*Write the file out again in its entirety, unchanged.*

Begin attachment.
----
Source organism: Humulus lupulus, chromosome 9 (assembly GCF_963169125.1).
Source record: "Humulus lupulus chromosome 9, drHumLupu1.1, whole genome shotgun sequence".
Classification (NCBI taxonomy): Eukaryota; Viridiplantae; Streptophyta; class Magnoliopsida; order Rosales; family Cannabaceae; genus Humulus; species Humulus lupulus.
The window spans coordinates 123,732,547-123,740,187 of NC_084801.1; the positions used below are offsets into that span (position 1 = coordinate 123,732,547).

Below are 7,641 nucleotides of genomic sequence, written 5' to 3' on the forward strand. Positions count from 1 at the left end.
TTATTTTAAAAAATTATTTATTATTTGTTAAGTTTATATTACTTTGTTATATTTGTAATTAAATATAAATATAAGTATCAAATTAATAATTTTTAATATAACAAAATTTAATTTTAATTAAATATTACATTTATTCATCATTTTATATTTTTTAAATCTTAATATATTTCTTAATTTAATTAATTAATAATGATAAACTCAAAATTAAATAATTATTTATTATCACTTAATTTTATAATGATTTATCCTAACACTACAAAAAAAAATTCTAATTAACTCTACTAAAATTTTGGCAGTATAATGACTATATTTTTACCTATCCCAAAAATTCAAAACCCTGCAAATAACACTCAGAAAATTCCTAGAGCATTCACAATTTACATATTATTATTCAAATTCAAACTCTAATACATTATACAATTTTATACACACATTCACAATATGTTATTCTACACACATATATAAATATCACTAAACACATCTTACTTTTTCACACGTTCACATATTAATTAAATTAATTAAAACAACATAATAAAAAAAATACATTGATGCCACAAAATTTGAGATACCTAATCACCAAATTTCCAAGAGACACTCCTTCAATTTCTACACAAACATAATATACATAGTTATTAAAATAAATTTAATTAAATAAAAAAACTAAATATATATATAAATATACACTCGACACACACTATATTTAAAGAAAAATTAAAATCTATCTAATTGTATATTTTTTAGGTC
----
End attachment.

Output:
Source organism: Humulus lupulus, chromosome 9 (assembly GCF_963169125.1).
Source record: "Humulus lupulus chromosome 9, drHumLupu1.1, whole genome shotgun sequence".
Classification (NCBI taxonomy): Eukaryota; Viridiplantae; Streptophyta; class Magnoliopsida; order Rosales; family Cannabaceae; genus Humulus; species Humulus lupulus.
The window spans coordinates 123,732,547-123,740,187 of NC_084801.1; the positions used below are offsets into that span (position 1 = coordinate 123,732,547).

Below are 7,641 nucleotides of genomic sequence, written 5' to 3' on the forward strand. Positions count from 1 at the left end.
TTATTTTAAAAAATTATTTATTATTTGTTAAGTTTATATTACTTTGTTATATTTGTAATTAAATATAAATATAAGTATCAAATTAATAATTTTTAATATAACAAAATTTAATTTTAATTAAATATTACATTTATTCATCATTTTATATTTTTTAAATCTTAATATATTTCTTAATTTAATTAATTAATAATGATAAACTCAAAATTAAATAATTATTTATTATCACTTAATTTTATAATGATTTATCCTAACACTACAAAAAAAAATTCTAATTAACTCTACTAAAATTTTGGCAGTATAATGACTATATTTTTACCTATCCCAAAAATTCAAAACCCTGCAAATAACACTCAGAAAATTCCTAGAGCATTCACAATTTACATATTATTATTCAAATTCAAACTCTAATACATTATACAATTTTATACACACATTCACAATATGTTATTCTACACACATATATAAATATCACTAAACACATCTTACTTTTTCACACGTTCACATATTAATTAAATTAATTAAAACAACATAATAAAAAAAATACATTGATGCCACAAAATTTGAGATACCTAATCACCAAATTTCCAAGAGACACTCCTTCAATTTCTACACAAACATAATATACATAGTTATTAAAATAAATTTAATTAAATAAAAAAACTAAATATATATATAAATATACACTCGACACACACTATATTTAAAGAAAAATTAAAATCTATCTAATTGTATATTTTTTAGGTC